Howard’s driving motivation is his deep connection to the veteran community as well as his love for Provincetown. He says he wants the boat to be a resource and that collaborating with other organizations in mutual support is also part of the plan. For example, the Provincetown VFW, which sold its building years ago, continues to meet locally and put on events for Memorial Day and Veterans Day. Howard says he has offered the boat free of charge to them for their meetings in the warmer months, as one example of connecting to the worth others are already doing.

“I got banged up in the service. So, unfortunately, because that happened, I had to cut my obligation and my tour of duty short—it wasn’t my decision—which was very disappointing to me. So ever since that time, which was like 1978, I’ve been trying to find a way to be of service and to, you know, finish out what I had started. So, years and years went by, and I’d done a lot of work with veterans, veterans organizations, I worked a lot with national parks, all kinds of stuff. So, an opportunity came up; I stumbled into a little pot of money, and I saw this boat.”

Although originally from New Jersey, Howard’s connection to Provincetown goes back decades. “I got here in ‘84 and was here for a while and then I met somebody and of course chased him all the way back to Jersey,” he says with a faint smile. “I came back summers over the years and stuff, always wanted to get back here full-time at some point. And then he passed away in 2000. And then I was living down in Pennsylvania in like the middle of redneck hell, you know, Proud Boys country, before I said we gotta get out of here. This sucks. So we came back here.”

Sometimes being a member of these two communities is complicated. While most agree veterans require services and want to see them get more help after their service ends, divisive politics around American foreign policy and our cultural problems with toxic masculinity and violence can sometimes overshadow these issues and make dialogue difficult. Howard acknowledges this, but also sees a lot of support in the community here in this unique town.

“We’re completely apolitical. We’re not a political organization, we’re a service organization. We’re not interested in anybody’s politics or whatever,” Howard emphasizes. “I know that some people have a very dim view of the military and people running around with guns and stuff, but if it wasn’t for that, trust me, we would all be speaking German, or Russian. And the fact of the matter is, you know, the average soldier, sailor, whoever, they’re not making the policy, they’re just doing their job. So I mean don’t give them a hard time. You know, talk to your congressman, if you have a complaint.”

While he says joining the military was “ the smartest thing I ever did,” part of the reason for Project Valor is to use sailing as a therapeutic treatment for veterans with physical, emotional, and mental disabilities.

“So, me being service-disabled and having some issues around you know, PTSD—I don’t have any problem saying it—being on the water is a proven therapeutic modality for people. It’s what’s good: it’s fresh air, it’s exercise, it really reduces stress. It’s teamwork, team-building for a lot of guys and gals that were in the military… And so it really is helpful in that way.” In fact, the Veterans Administration has cited studies on using sailing for therapeutic purposes with great results,  particularly when compared with traditional therapies (such as talking therapy), which have a low rate of active participation in the veteran community for a variety of reasons. Something about activities on the water has been shown to reduce stress and help veterans in similar ways to traditional mindfulness practices.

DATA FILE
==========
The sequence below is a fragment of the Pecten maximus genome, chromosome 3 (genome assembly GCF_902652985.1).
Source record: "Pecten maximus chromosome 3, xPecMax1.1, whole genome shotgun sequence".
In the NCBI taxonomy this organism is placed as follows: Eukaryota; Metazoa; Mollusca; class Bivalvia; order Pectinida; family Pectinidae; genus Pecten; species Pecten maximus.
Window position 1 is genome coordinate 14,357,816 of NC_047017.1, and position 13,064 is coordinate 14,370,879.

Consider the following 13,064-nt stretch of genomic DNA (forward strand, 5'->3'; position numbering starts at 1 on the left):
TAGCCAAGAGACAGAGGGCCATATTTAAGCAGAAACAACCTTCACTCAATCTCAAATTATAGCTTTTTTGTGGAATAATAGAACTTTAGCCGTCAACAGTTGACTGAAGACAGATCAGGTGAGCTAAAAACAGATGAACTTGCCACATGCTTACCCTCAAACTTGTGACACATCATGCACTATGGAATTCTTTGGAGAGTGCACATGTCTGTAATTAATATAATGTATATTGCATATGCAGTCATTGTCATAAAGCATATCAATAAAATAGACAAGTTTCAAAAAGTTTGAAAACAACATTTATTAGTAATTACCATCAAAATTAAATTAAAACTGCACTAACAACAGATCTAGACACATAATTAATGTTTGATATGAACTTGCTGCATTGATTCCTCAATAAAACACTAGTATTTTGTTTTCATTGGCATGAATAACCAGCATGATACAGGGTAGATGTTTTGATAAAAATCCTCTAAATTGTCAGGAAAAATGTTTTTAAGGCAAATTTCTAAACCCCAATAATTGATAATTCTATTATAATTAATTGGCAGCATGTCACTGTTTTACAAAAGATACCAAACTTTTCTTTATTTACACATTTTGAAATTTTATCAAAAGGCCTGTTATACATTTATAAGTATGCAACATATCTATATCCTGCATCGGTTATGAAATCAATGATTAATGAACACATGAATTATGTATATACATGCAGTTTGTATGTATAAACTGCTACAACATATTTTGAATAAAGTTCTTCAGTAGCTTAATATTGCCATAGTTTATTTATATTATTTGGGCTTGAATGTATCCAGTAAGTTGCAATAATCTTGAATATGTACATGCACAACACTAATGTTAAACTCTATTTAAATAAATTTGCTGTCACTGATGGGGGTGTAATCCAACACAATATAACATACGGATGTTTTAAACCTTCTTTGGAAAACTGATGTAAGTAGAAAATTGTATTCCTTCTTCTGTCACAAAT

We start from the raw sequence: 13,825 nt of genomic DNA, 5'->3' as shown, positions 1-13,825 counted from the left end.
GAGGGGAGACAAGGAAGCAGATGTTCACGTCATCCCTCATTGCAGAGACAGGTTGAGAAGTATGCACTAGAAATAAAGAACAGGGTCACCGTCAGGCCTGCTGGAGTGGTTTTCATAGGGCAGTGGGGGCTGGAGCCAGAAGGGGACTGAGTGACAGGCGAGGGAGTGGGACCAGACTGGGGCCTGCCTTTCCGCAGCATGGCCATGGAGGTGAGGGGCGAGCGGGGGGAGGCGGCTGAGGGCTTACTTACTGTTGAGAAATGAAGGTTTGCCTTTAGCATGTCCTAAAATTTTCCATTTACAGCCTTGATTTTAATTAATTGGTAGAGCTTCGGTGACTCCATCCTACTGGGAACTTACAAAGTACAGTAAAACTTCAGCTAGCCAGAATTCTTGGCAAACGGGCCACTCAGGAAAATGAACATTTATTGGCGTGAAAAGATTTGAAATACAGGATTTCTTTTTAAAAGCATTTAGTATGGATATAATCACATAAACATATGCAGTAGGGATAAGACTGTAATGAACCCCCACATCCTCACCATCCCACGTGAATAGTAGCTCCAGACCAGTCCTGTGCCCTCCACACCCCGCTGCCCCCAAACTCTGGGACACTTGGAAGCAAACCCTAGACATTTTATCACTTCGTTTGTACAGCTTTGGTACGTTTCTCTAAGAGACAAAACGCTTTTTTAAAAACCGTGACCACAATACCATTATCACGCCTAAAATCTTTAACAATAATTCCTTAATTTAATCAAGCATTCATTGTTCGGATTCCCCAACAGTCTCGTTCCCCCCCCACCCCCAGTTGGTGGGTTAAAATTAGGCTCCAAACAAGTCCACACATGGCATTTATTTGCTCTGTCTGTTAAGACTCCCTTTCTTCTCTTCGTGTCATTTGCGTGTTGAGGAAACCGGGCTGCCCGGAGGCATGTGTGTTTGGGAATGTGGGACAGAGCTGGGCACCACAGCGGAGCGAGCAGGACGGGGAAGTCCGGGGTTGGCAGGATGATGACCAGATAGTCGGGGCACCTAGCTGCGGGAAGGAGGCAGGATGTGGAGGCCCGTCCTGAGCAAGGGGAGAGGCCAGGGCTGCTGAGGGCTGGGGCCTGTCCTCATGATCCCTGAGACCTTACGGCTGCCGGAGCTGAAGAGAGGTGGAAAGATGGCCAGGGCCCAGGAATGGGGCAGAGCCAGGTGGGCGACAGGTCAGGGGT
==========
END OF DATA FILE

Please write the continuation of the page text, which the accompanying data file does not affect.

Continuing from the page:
“And the boat is going to serve as a floating veterans’ resource center, meaning that we’ll have all tons of literature onboard guiding people to services, everything from the Veterans Crisis Line all the way down to health care, benefits. We’re very involved with the VA rep up here,” he says. “We want to do outreach to the younger veteran community and get them engaged and involved. And one of the problems we have in the veteran community is that while there are tons of services and funds and programs out there— and the Congress and the VA do wonderfully in establishing all these programs—but they’re kind of lousy at letting people know about them.” He cites as an example an annuity he had been eligible for that he didn’t know about until he spoke to a VA rep and she gave him the details.

Although at press time it was unlikely the vessel would arrive in Provincetown in time for the Veterans Day holiday on Friday, November 11, Howard is determined to have it here this year, with plans for a larger event in the spring when the weather is more conducive to something on the water. “We’re going to be flying a Purple Heart flag from the boat. I’m not a purple heart recipient myself, but we will definitely be honoring the fact that you know, all gave some and some gave all, and we don’t want to forget that.”

The community has been incredibly supportive, he says, but there are still financial challenges to overcome. “It was in really bad shape at one time,” Howard says of Valor. “So literally, we replaced a lot of wood. We replaced all the iron with stainless, we’ve completely rebuilt the engine, all the systems and lines and hoses. New mahogany decking, mahogany cap rail, new sails… So I’d say we had an original goal of a $150,000 project, including purchase price which was not too high because it was a little bit of a rough shape, and I think we’re just about $25,000 short of that right now to finish everything up, truck it here, and then, of course, the ongoing expenses of maintenance, keeping it in storage, and all that.”

It’s been a year-long restoration project but Howard promises the boat will be here definitely by Christmas, although due to weather this time of year, it will not be in the water until next season.